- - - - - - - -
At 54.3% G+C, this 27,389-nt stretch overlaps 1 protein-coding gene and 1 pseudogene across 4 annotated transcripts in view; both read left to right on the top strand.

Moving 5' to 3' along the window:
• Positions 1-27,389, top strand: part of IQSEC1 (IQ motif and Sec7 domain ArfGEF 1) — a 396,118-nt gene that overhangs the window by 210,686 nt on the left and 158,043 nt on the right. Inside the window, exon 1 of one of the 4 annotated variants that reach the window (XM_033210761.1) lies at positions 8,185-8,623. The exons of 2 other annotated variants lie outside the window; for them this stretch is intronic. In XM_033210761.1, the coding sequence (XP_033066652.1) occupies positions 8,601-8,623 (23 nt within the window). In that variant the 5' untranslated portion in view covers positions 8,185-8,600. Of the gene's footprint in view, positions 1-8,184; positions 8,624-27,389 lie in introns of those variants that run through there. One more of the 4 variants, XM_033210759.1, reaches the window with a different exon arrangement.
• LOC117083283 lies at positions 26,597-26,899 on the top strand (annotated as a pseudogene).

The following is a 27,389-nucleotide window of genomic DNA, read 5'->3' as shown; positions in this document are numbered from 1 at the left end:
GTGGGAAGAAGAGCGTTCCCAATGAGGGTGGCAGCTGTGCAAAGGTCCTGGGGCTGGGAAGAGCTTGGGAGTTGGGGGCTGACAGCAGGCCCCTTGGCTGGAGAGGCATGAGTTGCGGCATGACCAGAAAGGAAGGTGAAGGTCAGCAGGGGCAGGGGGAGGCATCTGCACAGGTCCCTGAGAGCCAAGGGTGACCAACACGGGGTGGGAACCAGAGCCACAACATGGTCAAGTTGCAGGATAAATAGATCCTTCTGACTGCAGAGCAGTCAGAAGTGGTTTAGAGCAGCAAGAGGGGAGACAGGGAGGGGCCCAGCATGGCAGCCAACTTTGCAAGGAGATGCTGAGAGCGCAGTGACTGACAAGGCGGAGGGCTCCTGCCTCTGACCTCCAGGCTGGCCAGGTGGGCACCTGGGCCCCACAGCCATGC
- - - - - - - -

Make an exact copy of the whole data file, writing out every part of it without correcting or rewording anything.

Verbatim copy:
At 54.3% G+C, this 27,389-nt stretch overlaps 1 protein-coding gene and 1 pseudogene across 4 annotated transcripts in view; both read left to right on the top strand.

Moving 5' to 3' along the window:
• Positions 1-27,389, top strand: part of IQSEC1 (IQ motif and Sec7 domain ArfGEF 1) — a 396,118-nt gene that overhangs the window by 210,686 nt on the left and 158,043 nt on the right. Inside the window, exon 1 of one of the 4 annotated variants that reach the window (XM_033210761.1) lies at positions 8,185-8,623. The exons of 2 other annotated variants lie outside the window; for them this stretch is intronic. In XM_033210761.1, the coding sequence (XP_033066652.1) occupies positions 8,601-8,623 (23 nt within the window). In that variant the 5' untranslated portion in view covers positions 8,185-8,600. Of the gene's footprint in view, positions 1-8,184; positions 8,624-27,389 lie in introns of those variants that run through there. One more of the 4 variants, XM_033210759.1, reaches the window with a different exon arrangement.
• LOC117083283 lies at positions 26,597-26,899 on the top strand (annotated as a pseudogene).

The following is a 27,389-nucleotide window of genomic DNA, read 5'->3' as shown; positions in this document are numbered from 1 at the left end:
GTGGGAAGAAGAGCGTTCCCAATGAGGGTGGCAGCTGTGCAAAGGTCCTGGGGCTGGGAAGAGCTTGGGAGTTGGGGGCTGACAGCAGGCCCCTTGGCTGGAGAGGCATGAGTTGCGGCATGACCAGAAAGGAAGGTGAAGGTCAGCAGGGGCAGGGGGAGGCATCTGCACAGGTCCCTGAGAGCCAAGGGTGACCAACACGGGGTGGGAACCAGAGCCACAACATGGTCAAGTTGCAGGATAAATAGATCCTTCTGACTGCAGAGCAGTCAGAAGTGGTTTAGAGCAGCAAGAGGGGAGACAGGGAGGGGCCCAGCATGGCAGCCAACTTTGCAAGGAGATGCTGAGAGCGCAGTGACTGACAAGGCGGAGGGCTCCTGCCTCTGACCTCCAGGCTGGCCAGGTGGGCACCTGGGCCCCACAGCCATGC